The sacred San Francisco Peaks in Arizona. Photo:Tyler finvold
Environment | National

Mountain Protector Prayer Walk calls attention to sacred San Francisco Peaks

A prayer walk and run will call attention to efforts to protect the sacred San Francisco Peaks in Arizona.

Tribes and their citizens battled the expansion of a privately-owned ski resort located on federal land within the peaks. But lawsuits and protests failed to stop the use of reclaimed wastewater at the facility, a practice that tribes say desecrates one of their most important places.

"The Navajo Nation remains opposed against reclaimed wastewater for the purposes of creating artificial snow on the San Francisco Peaks," Vice President Jonathan Nez of the Navajo Nation said last year after the city of Flagstaff reached a settlement regarding its decision to supply treated sewage to the Arizona Snowbowl.

The Snowbowl has already begun producing fake snow for the upcoming season, boasting that it is the first in the nation to do so. Although the water has been treated, tribes and activists say its mere presence disturbs the sanctity of the peaks, which are home to spiritual beings and are used for ceremonies, gathering of plants and herbs and related activities.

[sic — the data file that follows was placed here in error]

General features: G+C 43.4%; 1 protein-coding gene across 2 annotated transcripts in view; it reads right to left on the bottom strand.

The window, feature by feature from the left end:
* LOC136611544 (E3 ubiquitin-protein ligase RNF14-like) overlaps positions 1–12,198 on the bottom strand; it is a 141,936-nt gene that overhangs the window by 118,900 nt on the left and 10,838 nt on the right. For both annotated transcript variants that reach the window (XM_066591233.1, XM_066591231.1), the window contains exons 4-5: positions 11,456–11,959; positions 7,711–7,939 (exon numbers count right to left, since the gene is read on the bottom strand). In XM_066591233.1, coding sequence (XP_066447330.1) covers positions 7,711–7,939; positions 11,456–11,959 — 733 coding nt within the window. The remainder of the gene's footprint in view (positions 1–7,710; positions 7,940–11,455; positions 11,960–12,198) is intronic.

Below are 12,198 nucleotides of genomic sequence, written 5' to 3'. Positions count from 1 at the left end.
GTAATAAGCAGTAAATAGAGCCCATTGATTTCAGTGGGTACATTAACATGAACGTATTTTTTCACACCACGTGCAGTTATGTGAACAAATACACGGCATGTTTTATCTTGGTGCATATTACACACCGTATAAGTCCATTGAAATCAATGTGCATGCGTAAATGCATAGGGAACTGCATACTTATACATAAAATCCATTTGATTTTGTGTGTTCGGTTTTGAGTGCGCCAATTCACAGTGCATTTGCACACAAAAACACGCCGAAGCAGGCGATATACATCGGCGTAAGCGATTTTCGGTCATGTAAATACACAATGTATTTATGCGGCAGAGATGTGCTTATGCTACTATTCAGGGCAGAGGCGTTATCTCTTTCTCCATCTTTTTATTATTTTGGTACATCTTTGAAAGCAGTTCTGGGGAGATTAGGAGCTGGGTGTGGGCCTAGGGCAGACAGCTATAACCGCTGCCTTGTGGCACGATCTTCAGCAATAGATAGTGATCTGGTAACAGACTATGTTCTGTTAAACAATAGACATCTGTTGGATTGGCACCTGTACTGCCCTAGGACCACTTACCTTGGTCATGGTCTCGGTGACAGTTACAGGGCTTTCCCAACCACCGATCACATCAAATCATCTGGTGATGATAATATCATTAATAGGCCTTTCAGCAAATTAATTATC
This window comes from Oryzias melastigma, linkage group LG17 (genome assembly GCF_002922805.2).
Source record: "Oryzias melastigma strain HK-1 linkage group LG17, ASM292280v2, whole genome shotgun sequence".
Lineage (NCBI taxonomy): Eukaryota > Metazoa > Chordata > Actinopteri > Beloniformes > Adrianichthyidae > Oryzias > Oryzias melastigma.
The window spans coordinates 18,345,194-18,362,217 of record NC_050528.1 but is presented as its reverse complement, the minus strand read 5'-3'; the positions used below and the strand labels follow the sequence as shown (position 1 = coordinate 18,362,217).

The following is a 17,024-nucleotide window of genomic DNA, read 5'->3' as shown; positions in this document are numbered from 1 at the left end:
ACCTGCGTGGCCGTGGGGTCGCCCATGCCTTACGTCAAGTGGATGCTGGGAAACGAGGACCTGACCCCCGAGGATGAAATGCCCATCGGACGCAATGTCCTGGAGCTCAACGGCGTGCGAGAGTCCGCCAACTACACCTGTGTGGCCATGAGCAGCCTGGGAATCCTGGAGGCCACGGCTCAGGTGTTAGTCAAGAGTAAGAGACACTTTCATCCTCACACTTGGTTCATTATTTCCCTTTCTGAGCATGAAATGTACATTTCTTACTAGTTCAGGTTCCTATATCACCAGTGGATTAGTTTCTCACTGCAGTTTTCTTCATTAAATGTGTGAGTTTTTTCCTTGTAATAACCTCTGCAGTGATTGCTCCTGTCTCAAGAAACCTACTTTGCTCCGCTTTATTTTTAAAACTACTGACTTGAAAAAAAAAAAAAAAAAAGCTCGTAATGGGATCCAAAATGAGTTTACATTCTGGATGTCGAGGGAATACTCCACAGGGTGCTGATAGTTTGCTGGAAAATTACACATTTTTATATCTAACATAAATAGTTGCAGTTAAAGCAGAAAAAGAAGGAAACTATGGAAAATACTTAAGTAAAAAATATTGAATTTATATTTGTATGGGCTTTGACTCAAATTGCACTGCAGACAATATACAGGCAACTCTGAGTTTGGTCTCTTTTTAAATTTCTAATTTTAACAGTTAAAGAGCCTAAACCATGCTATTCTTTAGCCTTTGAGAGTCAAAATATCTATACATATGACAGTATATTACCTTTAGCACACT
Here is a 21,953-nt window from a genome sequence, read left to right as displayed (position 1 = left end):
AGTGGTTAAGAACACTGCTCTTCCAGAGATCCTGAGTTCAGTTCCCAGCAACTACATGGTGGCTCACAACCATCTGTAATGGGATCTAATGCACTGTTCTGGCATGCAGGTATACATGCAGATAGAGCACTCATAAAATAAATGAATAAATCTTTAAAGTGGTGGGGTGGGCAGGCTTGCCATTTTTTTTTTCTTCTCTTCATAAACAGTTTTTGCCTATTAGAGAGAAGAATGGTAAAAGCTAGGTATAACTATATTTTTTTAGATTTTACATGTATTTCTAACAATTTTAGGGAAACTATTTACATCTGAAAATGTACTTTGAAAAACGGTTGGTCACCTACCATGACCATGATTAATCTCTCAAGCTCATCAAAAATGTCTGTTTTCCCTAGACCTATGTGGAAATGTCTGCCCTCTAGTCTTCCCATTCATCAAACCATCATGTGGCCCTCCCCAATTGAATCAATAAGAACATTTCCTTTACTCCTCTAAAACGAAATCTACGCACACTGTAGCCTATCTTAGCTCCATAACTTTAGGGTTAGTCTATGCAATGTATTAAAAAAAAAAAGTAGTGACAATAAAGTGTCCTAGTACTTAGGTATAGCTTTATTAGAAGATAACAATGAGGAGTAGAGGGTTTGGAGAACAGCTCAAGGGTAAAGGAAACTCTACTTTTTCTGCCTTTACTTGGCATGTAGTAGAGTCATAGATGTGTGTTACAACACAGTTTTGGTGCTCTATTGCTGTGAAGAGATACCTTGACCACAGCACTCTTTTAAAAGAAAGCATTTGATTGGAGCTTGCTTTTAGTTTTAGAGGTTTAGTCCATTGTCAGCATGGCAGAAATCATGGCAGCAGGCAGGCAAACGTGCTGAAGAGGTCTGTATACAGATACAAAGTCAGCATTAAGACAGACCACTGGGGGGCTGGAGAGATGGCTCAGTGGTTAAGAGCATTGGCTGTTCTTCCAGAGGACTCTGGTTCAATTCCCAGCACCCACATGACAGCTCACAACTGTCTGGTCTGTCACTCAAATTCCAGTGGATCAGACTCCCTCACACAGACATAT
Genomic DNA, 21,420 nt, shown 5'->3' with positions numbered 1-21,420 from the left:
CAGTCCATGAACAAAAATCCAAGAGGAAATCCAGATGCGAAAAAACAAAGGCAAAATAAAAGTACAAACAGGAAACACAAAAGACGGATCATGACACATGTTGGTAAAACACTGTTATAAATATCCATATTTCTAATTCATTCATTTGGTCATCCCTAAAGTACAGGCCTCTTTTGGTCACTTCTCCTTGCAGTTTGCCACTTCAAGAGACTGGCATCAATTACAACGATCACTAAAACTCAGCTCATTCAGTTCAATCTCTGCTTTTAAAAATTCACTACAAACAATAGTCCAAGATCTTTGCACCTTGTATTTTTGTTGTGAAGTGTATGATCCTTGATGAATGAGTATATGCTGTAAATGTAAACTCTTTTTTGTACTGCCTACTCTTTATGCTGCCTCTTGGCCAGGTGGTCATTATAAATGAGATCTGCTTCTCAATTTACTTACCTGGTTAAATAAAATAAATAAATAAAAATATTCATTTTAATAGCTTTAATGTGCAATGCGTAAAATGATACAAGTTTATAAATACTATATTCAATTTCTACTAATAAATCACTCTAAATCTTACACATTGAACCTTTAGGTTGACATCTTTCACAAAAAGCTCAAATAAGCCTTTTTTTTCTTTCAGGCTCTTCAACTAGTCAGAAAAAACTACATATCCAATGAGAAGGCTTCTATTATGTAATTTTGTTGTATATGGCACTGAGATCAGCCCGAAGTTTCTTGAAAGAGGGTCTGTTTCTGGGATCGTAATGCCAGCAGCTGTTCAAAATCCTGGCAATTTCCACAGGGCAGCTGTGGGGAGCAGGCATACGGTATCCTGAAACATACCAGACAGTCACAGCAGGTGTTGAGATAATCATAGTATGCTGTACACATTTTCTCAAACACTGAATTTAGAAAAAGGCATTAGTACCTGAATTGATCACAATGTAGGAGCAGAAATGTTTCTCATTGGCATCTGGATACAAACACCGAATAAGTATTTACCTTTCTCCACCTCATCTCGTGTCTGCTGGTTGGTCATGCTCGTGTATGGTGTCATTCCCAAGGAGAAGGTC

While the legal cases are over, activists aren't giving up hope as they prepare for the Mountain Protector Prayer Walk on October 8. Participants will walk and run to the Snowbowl and hold a prayer ceremony there.

The Snowbowl is located within the Coconino National Forest. The snowmaking plan was approved by the U.S. Forest Service and survived a lengthy court challenge filed by more than a dozen tribes. A second lawsuit filed by activists was thrown out of court as well.

Related Stories:
Hopi Tribe loses lawsuit over reclaimed wastewater at sacred site (August 16, 2016)
City delays settlement over wastewater at sacred site in Arizona (March 10, 2016)
Activists protest use of reclaimed wastewater in sacred peaks (November 19, 2015)
City extended contract to send treated sewage to sacred site (March 27, 2015)
Navajo Nation files human rights petition to protect sacred site (March 4, 2015)